Guinea Holds Tense Vote Despite Opposition Mistrust

Guineans lined up to choose their president Sunday after deadly pre-election violence, with the opposition in the poor but mineral-rich west African country vowing to contest the outcome.

Queues formed early outside polling stations for the official 0700 GMT start, with some six million people eligible to vote in the former French colony.

Crowds caused delays at some polling stations, while many voters brought along chairs and bottled water for the occasion.

Mamadou Dionne, a 50-year-old accounting officer, said he had to wait an hour before voting started at a polling station set up in a school in Kaloum, the administrative and business district of the capital Conakry.

He said he hoped the election "takes place calmly without anyone being hurt".

Several people were killed in clashes across the west African country in recent days, leading U.N. Secretary General Ban Ki-moon to call for the elections to be "conducted in a peaceful and transparent manner."

Nearly 19,000 police and other security personnel are on duty with all Guinea's borders closed for the day and only electoral observers, officials or those with special permits allowed to drive on the roads.

Opponents of incumbent President Alpha Conde had called for a postponement over what they called the unreliability of the electoral lists and problems with distributing voter cards, which are required to cast a ballot.

Conde's seven rivals also vowed to challenge the results, raising the specter of further unrest in the days to come after deadly clashes between Conde and opposition supporters in the final days of the campaign.

"The seven candidates will not recognize the results which will be made following an election with anomalies and irregularities," they said in a joint statement.

Polls were due to close at 1800 GMT, with results of the first round not expected until at least Tuesday.

Conde dismissed the calls for a postponement, and the Independent National Electoral Commission (CENI) also said it was ready to hold the vote as scheduled, declaring Saturday that more than 90 percent of the voter cards had been distributed.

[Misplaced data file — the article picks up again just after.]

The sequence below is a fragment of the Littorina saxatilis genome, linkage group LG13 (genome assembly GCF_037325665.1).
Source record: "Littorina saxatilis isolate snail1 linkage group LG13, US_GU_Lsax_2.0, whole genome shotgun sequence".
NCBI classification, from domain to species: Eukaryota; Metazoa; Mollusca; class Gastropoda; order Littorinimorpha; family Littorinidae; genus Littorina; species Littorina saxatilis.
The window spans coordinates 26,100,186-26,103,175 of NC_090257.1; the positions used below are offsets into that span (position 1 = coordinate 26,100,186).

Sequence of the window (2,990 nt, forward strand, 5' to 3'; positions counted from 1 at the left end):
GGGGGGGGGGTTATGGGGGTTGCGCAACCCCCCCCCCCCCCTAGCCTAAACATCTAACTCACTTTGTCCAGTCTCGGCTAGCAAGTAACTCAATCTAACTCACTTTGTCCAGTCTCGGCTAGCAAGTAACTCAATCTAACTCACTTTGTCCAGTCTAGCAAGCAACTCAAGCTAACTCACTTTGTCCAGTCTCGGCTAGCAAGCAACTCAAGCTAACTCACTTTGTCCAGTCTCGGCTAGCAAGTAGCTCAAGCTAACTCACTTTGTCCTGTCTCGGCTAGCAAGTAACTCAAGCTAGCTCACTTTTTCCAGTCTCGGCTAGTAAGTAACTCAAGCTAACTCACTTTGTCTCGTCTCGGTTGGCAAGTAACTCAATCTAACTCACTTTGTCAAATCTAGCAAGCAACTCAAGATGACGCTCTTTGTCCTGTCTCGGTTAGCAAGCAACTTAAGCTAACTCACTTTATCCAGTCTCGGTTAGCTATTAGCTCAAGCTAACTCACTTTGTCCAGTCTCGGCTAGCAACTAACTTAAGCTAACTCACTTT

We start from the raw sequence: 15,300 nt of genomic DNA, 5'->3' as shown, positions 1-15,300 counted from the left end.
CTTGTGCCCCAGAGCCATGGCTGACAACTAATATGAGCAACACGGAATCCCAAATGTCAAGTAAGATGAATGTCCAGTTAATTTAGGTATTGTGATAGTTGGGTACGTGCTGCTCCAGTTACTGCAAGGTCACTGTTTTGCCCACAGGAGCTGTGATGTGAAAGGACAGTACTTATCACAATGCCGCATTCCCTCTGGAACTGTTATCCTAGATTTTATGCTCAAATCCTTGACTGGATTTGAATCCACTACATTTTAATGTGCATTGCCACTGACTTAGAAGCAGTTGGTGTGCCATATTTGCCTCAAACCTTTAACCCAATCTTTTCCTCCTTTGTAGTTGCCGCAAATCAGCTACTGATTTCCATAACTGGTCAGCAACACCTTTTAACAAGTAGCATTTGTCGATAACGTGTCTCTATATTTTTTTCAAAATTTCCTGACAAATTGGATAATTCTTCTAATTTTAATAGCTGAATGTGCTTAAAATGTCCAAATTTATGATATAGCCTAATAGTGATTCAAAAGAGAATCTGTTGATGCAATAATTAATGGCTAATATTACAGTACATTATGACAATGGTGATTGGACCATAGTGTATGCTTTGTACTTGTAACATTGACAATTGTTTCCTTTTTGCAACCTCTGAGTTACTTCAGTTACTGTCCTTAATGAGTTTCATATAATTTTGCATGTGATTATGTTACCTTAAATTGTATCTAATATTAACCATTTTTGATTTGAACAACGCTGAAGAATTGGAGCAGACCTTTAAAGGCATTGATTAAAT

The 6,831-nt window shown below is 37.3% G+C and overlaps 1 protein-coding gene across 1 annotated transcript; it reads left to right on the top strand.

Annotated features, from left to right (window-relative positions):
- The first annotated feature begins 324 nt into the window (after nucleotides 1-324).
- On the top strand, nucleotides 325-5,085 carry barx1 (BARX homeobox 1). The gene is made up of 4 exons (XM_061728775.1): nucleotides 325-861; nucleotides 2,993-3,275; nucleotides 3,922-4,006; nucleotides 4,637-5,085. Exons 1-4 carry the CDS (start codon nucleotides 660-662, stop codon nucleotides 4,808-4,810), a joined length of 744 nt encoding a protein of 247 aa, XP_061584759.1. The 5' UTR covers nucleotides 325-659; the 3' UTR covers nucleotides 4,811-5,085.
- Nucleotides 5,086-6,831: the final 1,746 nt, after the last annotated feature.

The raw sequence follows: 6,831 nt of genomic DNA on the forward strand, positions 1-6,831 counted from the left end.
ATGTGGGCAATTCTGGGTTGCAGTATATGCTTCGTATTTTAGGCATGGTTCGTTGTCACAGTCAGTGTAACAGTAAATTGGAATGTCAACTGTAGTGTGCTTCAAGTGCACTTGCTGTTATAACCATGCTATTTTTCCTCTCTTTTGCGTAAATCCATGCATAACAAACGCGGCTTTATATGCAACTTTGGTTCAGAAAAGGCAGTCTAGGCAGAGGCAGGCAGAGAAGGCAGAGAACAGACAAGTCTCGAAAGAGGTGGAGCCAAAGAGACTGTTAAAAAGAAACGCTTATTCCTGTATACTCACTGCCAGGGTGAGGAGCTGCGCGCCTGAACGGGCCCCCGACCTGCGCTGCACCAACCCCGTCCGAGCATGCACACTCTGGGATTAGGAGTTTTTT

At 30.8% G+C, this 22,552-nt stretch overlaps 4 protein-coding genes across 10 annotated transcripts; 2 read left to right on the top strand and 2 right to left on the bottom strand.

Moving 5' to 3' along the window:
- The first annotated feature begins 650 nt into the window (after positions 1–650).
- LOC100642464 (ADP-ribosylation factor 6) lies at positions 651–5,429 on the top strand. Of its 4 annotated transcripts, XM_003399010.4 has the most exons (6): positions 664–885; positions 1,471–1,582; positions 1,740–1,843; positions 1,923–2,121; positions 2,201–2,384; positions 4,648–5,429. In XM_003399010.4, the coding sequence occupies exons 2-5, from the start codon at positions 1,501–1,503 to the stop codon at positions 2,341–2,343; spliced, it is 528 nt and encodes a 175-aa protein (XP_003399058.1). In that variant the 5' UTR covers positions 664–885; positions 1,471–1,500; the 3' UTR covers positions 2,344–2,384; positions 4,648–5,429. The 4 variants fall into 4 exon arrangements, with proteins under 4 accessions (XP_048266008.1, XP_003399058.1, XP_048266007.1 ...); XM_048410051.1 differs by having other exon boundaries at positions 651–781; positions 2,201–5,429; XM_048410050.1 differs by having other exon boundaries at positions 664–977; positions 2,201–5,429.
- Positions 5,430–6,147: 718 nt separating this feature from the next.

The opposition believes nonetheless that the race is stacked in favour of Conde, who is tipped to win a second term.

Conde is hoping to win at the first round, avoiding a run-off election with his closest rival, but his opponents contend he could not achieve this without rigging the ballot.

Guinea held its first democratic elections in November 2010.

Despite being rich in bauxite, the ore used to produce aluminum, the country is one of the world's poorest and was blindsided by a severe outbreak of Ebola, which began in its southern forests in December 2013 and spread to neighboring Sierra Leone and Liberia.

An African Union observer mission and a 72-member European Union delegation are in Guinea to monitor the ballot.

"Generally it isn't the day of the vote that has problems, it's the moment when they announce the results," said Alpha Amadou Bano Barry, sociology professor at Sonfonia University in Conakry.

Conde, whose campaign slogan promises to deliver a "KO blow" to his opponents, is hoping to trade on his five-year record of reforms.

Among his achievements he cites an overhaul of the army and judiciary, the completion of a hydroelectric dam and reforms to make mining contracts more transparent.

"Ask the people of Guinea if what we have done in five years, the others did in 50. Ask that on the streets," he said in an interview.

Half the population lives below the U.N. poverty line, and according to the World Bank per capita annual income in 2014 was just $470 (414 euros) with many lacking access to electricity or running water.

Source: Agence France Presse

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